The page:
During strenuous exercise in endurance athletes, monocytes are activated and there is an acute inflammation and hypoxemia possibly due to lesional pulmonary edema. IL-6 and TNF-alpha released by monocytes may be implicated in the acute phase of lesional pulmonary edema. A study was carried out to determine whether TNF-alpha and ...
Wheeler G - - 1994
Episodes of short high intensity exercise are associated with an increase in circulating total testosterone (T) in men. Mechanisms may include hemoconcentration, decreased metabolic clearance and/or increased synthesis. Beta-blockade abolishes the T response suggesting a direct beta-adrenergic effect on the testes. Some spinal cord injured (SCI) athletes deliberately induce autonomic ...
Kyle J M - - 1994
When respiratory distress occurs in the exercise arena, the clinician must differentiate between a potential serious bout of EIA or the commoner EIB. The physician's game day medical kit should include epinephrine for initial treatment in suspected EIA. Sports medicine personnel need to maintain a high index of suspicion for ...
Partin N B - - 1994
Proprioception following lower extremity injuries is commonly recommended, but there is little information on proprioception training following upper extremity injuries. No studies have evaluated whether proprioception programs for athletes in open kinetic chain activities (throwing, shot putting) should be different than programs for athletes in closed kinetic chain activities (gymnastics, ...
Putukian M - - 1994
There are certainly challenges facing all of those involved in athletics in the years to come. Eating disorders and amenorrhea and their increased long-term risks of developing osteoporosis are concerns that face female athletes and are are areas where further research is needed. At this point in time, so little ...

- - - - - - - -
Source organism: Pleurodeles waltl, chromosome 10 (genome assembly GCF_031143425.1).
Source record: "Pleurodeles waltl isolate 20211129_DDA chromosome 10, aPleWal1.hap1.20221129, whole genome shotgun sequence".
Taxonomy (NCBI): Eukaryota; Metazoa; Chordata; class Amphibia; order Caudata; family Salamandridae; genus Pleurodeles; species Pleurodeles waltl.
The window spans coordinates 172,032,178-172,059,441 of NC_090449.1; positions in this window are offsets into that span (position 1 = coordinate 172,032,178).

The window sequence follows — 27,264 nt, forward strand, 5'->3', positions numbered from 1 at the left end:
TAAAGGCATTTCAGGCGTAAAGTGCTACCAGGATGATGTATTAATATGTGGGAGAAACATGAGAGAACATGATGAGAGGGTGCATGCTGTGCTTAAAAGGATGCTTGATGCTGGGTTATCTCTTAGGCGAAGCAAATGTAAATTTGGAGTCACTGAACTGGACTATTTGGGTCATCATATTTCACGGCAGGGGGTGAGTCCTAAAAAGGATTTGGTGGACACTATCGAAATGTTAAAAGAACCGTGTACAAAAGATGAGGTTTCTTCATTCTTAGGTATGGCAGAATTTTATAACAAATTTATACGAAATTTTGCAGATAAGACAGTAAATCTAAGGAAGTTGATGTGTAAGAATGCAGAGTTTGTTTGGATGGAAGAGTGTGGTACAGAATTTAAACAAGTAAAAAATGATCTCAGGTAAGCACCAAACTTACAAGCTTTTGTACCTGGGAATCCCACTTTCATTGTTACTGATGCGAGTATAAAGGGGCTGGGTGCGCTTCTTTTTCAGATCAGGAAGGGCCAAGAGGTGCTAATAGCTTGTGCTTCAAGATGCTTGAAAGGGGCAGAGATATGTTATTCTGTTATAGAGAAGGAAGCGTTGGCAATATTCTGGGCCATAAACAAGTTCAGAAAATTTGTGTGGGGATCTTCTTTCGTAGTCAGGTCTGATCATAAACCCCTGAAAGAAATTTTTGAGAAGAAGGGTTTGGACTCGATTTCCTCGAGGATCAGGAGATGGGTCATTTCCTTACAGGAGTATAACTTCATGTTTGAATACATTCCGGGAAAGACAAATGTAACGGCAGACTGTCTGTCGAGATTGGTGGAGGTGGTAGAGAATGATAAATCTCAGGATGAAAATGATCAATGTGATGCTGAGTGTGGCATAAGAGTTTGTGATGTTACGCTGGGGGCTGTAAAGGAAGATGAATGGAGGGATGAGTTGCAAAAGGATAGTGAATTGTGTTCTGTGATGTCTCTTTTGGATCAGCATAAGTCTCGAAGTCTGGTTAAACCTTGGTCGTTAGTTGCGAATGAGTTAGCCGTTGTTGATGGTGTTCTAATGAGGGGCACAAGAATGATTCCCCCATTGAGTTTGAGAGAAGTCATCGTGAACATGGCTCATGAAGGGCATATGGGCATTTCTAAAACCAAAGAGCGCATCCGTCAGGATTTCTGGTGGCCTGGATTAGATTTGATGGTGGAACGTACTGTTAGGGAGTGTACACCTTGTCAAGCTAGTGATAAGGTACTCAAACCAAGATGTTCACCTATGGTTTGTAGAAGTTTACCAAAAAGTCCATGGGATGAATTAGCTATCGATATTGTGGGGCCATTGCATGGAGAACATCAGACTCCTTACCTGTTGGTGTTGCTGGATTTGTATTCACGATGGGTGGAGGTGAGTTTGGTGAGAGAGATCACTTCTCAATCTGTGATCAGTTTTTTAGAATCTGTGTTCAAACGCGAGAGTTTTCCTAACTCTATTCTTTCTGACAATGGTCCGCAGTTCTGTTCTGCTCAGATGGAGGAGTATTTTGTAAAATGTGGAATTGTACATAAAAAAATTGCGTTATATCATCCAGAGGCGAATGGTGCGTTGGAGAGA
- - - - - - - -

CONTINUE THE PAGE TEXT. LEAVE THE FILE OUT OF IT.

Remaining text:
Brenner I K - - 1994
Coaches and athletic team physicians have provided anecdotal information and case studies to support their beliefs that athletes may be unusually prone to illness during strenuous training or competition. Many athletes, in contrast, believe that physical activity improves their resistance to infectious disease. However, it is generally agreed that the ...
Raglin J S - - 1994
In an attempt to identify athletes at risk of training-induced distress, a scale was developed using items from the Profile of Mood States (POMS). POMS data were collected monthly from 170 varsity college swimmers (70 female, 100 male) during four competitive training seasons. The team coaches identified swimmers who showed ...
Mengelkoch L J - - 1994
This article reviews the principles of pulse oximetry and assesses the accuracy of pulse oximeter measurements obtained during exercise, based on reports of 10 studies that evaluated 24 pulse oximeters. Nine of the studies used cycle exercise, and 1 study utilized treadmill running for mode of activity. Subject populations included ...
Anselme F - - 1994
To determine whether exercise-induced hypoxemia in extreme athletes results from an increase in histamine level during maximal incremental exercise, seven young athletes [YA; age 22.2 +/- 1.23 (SE) yr] and seven master athletes (MA; age 66.2 +/- 2.94 yr), all of whom were known to develop exercise-induced hypoxemia, were compared ...
Weidner T G - - 1994
Upper respiratory illness (URI) may cause more acute disability among athletes than all other diseases combined. This paper presents the essential epidemiological, infectious, and transmission features of URI. Those who provide health care for athletes must also understand the subsequent implications of URI on sport and exercise participation. While there ...
Smith C A - - 1994